Twelve-Step and Mutual-Help Programs for Addictive Disorders
This important statement was made after an extensive review of outcomes research on addiction treatment. It reflects the conclusions of recent scientific reviews that alcohol and other drug addictions are chronic, relapsing diseases of the brain.
The Minnesota Model, which throughout the 1980s featured 28 days of intensive inpatient and residential treatment, has more recently evolved to a longer continuum of care and greater reliance on outpatient treatment. Brief detoxification establishes abstinence, and patients move to successively less intensive levels of care from inpatient, to partial, to intensive outpatient, to less frequent outpatient visits. The model of chronic illness, which O’Brien and McLellan used in comparing addictive disorders to diabetes mellitus, bronchial asthma, and hypertension, prepares physicians for longer periods of care and a broader range of services, emphasizing relapse prevention and rapid-relapse response. Twelve-step and mutual-help programs are major allies for psychiatrists who are treating patients with addictive disorders.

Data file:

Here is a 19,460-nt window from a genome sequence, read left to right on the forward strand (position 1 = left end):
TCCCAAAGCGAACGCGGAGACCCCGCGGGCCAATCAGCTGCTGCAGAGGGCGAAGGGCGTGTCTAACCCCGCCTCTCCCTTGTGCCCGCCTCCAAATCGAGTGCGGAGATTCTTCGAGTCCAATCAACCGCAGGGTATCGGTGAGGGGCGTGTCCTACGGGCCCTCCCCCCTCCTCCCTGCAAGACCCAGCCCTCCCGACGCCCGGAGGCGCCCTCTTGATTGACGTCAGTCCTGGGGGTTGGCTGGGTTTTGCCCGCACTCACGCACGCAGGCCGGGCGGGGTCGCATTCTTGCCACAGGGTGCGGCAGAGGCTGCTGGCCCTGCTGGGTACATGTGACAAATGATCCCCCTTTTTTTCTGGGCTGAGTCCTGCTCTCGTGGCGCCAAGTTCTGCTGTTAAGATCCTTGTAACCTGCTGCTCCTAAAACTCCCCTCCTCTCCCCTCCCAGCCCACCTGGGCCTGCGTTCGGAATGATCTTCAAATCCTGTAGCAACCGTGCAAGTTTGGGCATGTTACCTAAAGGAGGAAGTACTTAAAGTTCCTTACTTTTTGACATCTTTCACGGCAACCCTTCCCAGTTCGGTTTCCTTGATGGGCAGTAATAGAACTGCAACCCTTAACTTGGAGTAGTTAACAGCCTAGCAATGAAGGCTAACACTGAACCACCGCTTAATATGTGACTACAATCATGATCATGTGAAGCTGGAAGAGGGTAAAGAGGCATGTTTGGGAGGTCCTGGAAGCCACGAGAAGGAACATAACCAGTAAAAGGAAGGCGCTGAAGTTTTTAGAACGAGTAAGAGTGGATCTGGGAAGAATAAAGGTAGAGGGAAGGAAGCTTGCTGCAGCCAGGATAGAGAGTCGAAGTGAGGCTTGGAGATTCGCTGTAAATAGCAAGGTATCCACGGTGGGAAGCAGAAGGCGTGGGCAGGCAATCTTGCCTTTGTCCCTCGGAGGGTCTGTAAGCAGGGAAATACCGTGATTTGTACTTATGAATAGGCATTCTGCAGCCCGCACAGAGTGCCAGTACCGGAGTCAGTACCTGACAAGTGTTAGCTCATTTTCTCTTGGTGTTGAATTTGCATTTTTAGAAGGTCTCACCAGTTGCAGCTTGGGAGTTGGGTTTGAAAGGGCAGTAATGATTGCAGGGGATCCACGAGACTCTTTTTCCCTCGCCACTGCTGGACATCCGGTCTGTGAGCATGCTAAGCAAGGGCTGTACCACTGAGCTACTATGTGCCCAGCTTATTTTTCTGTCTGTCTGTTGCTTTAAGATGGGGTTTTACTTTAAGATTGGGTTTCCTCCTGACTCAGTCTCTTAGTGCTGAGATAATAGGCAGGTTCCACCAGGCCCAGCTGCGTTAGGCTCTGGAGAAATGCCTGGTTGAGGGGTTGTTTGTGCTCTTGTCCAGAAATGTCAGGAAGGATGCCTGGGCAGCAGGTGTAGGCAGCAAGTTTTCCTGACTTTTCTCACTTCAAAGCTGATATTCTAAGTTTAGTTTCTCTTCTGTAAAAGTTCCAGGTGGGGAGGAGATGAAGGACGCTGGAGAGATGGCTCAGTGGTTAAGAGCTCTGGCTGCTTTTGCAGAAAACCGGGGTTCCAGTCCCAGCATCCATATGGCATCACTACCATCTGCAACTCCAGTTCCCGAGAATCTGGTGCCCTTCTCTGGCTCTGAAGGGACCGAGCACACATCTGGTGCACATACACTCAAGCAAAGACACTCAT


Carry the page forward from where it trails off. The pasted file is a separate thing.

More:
The older view of addiction defined the central clinical problem as physical dependence. Therefore, the primary focus of treatment was to detoxify addicted patients. The newer view of addiction, based on a growing understanding of brain biology, defines the central problem of addiction as reward, not withdrawal, and focuses treatment on lifetime abstinence. This paradigm shift in the understanding of addiction puts 12-step programs into clearer focus. They are not treatment, and they do not compete with any form of addiction treatment. Rather, 12-step programs are spiritually based fellowships supporting not only the achievement and maintenance of abstinence from alcohol and other drug use but also lifelong character development.
Regardless of the short-term addiction treatment used, addicted patients, sooner or later, have to confront the real threat of relapse without professional treatment. To prevent relapse to addiction, every physician must be familiar with 12-step programs and able to help addicted patients find and use these unique programs to promote recovery.
Psychiatric Clinics of North America, Volume 22, Issue 2, Pages 425-446, John N. Chappel MD and Robert L. DuPont MD